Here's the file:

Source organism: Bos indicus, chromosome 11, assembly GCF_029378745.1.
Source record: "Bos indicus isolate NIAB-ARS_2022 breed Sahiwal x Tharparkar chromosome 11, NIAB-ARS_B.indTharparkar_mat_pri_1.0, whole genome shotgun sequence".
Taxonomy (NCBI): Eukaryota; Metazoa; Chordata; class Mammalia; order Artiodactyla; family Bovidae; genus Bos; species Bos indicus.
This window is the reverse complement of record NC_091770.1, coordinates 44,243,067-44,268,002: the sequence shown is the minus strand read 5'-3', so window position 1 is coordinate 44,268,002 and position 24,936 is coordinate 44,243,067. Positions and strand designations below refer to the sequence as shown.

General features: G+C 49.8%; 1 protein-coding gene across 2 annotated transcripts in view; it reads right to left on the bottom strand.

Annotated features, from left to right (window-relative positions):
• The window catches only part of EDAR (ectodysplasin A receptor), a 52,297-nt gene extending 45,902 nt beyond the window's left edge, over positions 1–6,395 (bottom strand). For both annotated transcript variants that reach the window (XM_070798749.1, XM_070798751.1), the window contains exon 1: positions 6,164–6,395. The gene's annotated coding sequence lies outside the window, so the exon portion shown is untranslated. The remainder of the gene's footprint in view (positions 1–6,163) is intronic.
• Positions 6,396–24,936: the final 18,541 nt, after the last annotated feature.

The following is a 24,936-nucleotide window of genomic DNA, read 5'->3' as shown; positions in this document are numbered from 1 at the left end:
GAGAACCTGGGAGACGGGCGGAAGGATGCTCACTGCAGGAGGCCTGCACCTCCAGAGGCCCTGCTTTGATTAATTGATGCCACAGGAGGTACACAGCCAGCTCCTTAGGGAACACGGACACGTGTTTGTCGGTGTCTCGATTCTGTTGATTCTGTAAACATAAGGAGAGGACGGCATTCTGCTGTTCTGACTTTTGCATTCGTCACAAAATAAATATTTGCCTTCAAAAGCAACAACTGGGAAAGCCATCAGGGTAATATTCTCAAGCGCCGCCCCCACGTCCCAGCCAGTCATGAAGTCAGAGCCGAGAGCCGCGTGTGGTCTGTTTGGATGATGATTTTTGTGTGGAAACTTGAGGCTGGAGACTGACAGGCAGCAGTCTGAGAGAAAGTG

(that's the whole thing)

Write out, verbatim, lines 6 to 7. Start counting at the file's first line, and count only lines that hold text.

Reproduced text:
Annotated features, from left to right (window-relative positions):
• The window catches only part of EDAR (ectodysplasin A receptor), a 52,297-nt gene extending 45,902 nt beyond the window's left edge, over positions 1–6,395 (bottom strand). For both annotated transcript variants that reach the window (XM_070798749.1, XM_070798751.1), the window contains exon 1: positions 6,164–6,395. The gene's annotated coding sequence lies outside the window, so the exon portion shown is untranslated. The remainder of the gene's footprint in view (positions 1–6,163) is intronic.